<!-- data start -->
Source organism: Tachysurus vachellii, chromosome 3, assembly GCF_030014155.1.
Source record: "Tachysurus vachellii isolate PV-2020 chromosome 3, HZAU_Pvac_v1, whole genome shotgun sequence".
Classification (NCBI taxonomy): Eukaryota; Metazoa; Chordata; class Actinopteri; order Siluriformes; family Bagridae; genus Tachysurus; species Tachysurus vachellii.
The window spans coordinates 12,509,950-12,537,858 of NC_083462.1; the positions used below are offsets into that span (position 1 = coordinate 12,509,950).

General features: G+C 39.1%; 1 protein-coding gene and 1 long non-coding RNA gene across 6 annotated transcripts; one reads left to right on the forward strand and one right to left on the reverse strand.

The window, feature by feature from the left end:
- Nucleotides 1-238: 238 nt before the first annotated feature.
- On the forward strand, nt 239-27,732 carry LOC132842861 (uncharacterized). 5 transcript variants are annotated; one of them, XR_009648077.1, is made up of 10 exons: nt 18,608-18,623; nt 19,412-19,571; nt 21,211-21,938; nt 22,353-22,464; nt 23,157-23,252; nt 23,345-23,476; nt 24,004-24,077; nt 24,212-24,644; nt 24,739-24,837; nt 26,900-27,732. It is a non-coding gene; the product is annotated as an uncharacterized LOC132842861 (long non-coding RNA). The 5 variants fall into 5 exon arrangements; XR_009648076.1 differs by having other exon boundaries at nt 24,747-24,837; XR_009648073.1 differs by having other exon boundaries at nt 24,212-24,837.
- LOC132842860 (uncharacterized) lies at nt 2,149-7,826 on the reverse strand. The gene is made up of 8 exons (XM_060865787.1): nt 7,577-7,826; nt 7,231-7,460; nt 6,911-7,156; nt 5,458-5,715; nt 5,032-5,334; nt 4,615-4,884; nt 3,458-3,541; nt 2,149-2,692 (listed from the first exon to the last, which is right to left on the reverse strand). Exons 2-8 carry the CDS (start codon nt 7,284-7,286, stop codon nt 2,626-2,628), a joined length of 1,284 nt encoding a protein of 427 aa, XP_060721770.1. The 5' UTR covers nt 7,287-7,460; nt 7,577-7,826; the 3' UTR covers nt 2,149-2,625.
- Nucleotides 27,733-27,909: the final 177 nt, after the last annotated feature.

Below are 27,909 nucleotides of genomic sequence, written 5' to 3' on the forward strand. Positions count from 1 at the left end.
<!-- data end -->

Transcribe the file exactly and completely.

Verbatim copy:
Source organism: Tachysurus vachellii, chromosome 3, assembly GCF_030014155.1.
Source record: "Tachysurus vachellii isolate PV-2020 chromosome 3, HZAU_Pvac_v1, whole genome shotgun sequence".
Classification (NCBI taxonomy): Eukaryota; Metazoa; Chordata; class Actinopteri; order Siluriformes; family Bagridae; genus Tachysurus; species Tachysurus vachellii.
The window spans coordinates 12,509,950-12,537,858 of NC_083462.1; the positions used below are offsets into that span (position 1 = coordinate 12,509,950).

General features: G+C 39.1%; 1 protein-coding gene and 1 long non-coding RNA gene across 6 annotated transcripts; one reads left to right on the forward strand and one right to left on the reverse strand.

The window, feature by feature from the left end:
- Nucleotides 1-238: 238 nt before the first annotated feature.
- On the forward strand, nt 239-27,732 carry LOC132842861 (uncharacterized). 5 transcript variants are annotated; one of them, XR_009648077.1, is made up of 10 exons: nt 18,608-18,623; nt 19,412-19,571; nt 21,211-21,938; nt 22,353-22,464; nt 23,157-23,252; nt 23,345-23,476; nt 24,004-24,077; nt 24,212-24,644; nt 24,739-24,837; nt 26,900-27,732. It is a non-coding gene; the product is annotated as an uncharacterized LOC132842861 (long non-coding RNA). The 5 variants fall into 5 exon arrangements; XR_009648076.1 differs by having other exon boundaries at nt 24,747-24,837; XR_009648073.1 differs by having other exon boundaries at nt 24,212-24,837.
- LOC132842860 (uncharacterized) lies at nt 2,149-7,826 on the reverse strand. The gene is made up of 8 exons (XM_060865787.1): nt 7,577-7,826; nt 7,231-7,460; nt 6,911-7,156; nt 5,458-5,715; nt 5,032-5,334; nt 4,615-4,884; nt 3,458-3,541; nt 2,149-2,692 (listed from the first exon to the last, which is right to left on the reverse strand). Exons 2-8 carry the CDS (start codon nt 7,284-7,286, stop codon nt 2,626-2,628), a joined length of 1,284 nt encoding a protein of 427 aa, XP_060721770.1. The 5' UTR covers nt 7,287-7,460; nt 7,577-7,826; the 3' UTR covers nt 2,149-2,625.
- Nucleotides 27,733-27,909: the final 177 nt, after the last annotated feature.

Below are 27,909 nucleotides of genomic sequence, written 5' to 3' on the forward strand. Positions count from 1 at the left end.